The SHERPA project co-hosts the European Parliament’s workshop on Policy options for the ethical governance of disruptive technologies

On 23 March 2021 SHERPA partnered with the SIENNA and PANELFIT projects and the European Parliament’s Science and Technology Options Assessment (STOA) panel to host the online conference “Policy options for the ethical governance of disruptive technologies”, moderated by BBC journalist Vivienne Parry.

In view of the upcoming legislative proposal on artificial intelligence (AI), the conference had three primary aims:

  • to identify key ethical issues and challenges of AI,
  • discuss best practices for mitigating these risks, and
  • build on these learnings to ensure that ethics and societal values are prioritised in the design and development of future technologies.

Opening remarks by Susana Solis Perez, MEP and STOA panel member Despina Spanou emphasized the importance of an EU-wide approach to artificial intelligence. They outlined the need for high standards of protection of fundamental rights, to ensure the responsible development, deployment, and use of these technologies in order to achieve positive social impact.

This was followed by the first panel discussion of the event, based on the results of the SHERPA project. The SHERPA project aims to prioritise ethics and fundamental rights in the design and development of smart information systems, by developing ethical and legal frameworks, as well as policy recommendations for the ethical design and implementation of artificial intelligence technologies and big data.

The panel, entitled, “Ethical, social and legal challenges of AI – Open questions and outstanding challenges” featured MEPs, academics, technology developers and policymakers, engaged in a lively discussion focused on delineating best practices for harnessing the benefits of AI in order to improve society and citizens’ lives while mitigating potential ethical, social, and legal risks.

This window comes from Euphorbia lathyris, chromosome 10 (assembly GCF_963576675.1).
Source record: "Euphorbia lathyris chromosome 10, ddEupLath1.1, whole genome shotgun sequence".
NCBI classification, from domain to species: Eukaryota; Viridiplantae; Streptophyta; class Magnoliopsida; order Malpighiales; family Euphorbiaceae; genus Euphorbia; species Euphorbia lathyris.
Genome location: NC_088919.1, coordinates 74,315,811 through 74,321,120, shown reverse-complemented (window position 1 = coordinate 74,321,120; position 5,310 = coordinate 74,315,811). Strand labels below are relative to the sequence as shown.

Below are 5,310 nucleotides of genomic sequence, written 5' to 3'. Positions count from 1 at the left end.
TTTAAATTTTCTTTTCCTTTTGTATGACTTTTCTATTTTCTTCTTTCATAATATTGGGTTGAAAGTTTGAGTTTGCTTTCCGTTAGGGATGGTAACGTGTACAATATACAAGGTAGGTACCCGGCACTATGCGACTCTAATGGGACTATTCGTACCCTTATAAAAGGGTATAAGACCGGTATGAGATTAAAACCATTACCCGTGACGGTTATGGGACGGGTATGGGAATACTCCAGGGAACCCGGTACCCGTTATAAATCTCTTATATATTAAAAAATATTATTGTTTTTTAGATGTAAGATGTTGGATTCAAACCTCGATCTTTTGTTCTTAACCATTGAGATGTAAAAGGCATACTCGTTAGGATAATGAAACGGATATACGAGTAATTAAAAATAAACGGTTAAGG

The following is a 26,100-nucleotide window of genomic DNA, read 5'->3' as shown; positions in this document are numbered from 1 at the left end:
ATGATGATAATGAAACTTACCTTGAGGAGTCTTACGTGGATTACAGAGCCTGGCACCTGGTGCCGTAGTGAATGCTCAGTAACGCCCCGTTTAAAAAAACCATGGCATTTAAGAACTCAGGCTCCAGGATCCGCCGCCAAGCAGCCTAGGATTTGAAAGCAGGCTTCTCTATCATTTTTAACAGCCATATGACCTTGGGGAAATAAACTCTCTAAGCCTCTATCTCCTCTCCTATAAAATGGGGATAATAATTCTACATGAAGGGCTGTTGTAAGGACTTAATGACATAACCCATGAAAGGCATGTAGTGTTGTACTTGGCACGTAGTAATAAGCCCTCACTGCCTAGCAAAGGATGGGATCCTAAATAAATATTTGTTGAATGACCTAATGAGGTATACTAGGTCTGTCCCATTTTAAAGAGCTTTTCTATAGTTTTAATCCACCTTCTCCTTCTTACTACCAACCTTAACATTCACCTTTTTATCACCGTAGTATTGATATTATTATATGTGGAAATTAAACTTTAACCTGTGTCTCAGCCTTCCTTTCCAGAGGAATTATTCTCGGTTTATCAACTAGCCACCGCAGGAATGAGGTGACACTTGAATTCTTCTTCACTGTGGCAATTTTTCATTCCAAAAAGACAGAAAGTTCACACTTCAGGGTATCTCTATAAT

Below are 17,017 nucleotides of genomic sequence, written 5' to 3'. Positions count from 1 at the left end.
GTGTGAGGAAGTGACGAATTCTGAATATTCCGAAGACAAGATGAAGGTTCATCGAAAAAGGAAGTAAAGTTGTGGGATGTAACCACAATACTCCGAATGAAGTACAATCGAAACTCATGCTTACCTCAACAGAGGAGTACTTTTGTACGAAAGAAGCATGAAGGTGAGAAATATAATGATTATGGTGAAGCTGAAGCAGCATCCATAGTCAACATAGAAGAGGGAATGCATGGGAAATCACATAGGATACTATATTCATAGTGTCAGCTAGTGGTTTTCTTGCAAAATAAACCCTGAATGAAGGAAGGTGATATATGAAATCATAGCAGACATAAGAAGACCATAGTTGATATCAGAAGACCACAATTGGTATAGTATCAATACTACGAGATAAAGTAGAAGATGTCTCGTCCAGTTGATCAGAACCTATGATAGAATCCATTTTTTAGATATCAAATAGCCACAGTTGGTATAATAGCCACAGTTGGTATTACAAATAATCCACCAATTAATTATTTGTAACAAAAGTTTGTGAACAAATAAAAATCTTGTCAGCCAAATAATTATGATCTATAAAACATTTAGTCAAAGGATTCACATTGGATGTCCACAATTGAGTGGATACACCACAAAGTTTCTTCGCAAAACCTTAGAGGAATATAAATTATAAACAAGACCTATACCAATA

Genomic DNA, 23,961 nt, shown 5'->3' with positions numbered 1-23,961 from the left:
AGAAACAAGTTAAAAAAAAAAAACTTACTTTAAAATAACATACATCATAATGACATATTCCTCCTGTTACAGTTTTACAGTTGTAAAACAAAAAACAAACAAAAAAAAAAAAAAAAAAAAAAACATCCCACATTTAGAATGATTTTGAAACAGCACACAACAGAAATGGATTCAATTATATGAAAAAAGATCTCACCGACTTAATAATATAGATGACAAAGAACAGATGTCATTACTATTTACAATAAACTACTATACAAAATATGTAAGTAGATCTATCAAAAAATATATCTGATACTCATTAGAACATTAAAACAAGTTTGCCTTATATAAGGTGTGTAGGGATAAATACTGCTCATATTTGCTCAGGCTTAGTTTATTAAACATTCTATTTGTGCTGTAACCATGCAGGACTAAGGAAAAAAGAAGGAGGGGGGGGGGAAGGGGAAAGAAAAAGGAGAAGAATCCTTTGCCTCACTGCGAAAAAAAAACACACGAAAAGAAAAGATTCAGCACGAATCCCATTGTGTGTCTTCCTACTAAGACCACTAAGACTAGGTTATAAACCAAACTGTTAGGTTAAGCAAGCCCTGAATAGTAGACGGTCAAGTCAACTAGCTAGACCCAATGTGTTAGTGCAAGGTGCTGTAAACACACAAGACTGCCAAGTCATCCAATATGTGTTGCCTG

SHERPA coordinator Bernd Stahl framed the panel discussion nicely, asking “How can we construct AI ecosystems with governance structures that provide incentives for Ethical AI?”, which sparked discussion on the importance of EU-wide initiatives to support a harmonised approach to the ethical governance of new and emerging technologies.

Shortly after followed the second panel, based on the results of the PANELFIT project, “Mitigation options – What can be done to identify and address current and future challenges of emerging technologies?”. This panel also featured MEPs, privacy engineers, academics and developers, in discussion on how to better understand and address the ethical implications of new and emerging technologies in the early stages of design and development, in order to minimise potential negative implications on society.

These interactive discussions were followed by a keynote speech from Yoshua Bengio, University of Montreal. Bengio, one of the world’s leading experts in artificial intelligence, considered how governments can incentivise technology development and AI innovation in a way that promotes long-term benefits for society, for example, open science, data sharing and use of rewards based on delayed technological outcomes, rather than simply grants. You can access the presentation here.

Bengio’s keynote was followed by the event’s final panel, based on the results of the SIENNA project, “Beyond AI – Ethics and human rights implications of emerging technologies”. In addition to MEPs, this panel featured AI Ethicists, and academics, who considered best practices for building ethical and legal regulatory frameworks, in order to ensure the ethical governance of new and emerging technologies. The discussion focused on the importance of protecting democratic values and fundamental rights, to ensure that technology works for the people, rather than against them.

The final panel was followed by a Roundtable discussion on policy options from an international perspective. The discussion considered how we can enhance global efforts in standards development in strategic emerging technology fields, and the role of the EU as an ethics trailblazer.

Finally, the event was closed by Mariya Gabriel, European Commissions for Culture Education and Youth, and Eva Kailli, MEP and STOA Chair, who reiterated the importance of strengthening a harmonised EU-wide approach to the design and development of future and emerging technologies that prioritises ethical and social values, in order to enrich and improve society.

The event, moderated by Vivienne Parry, featured Q&A sessions with audience members and opened up critical discussion on how we can make use of artificial intelligence and big data for the public good. You can watch a recording of the event here.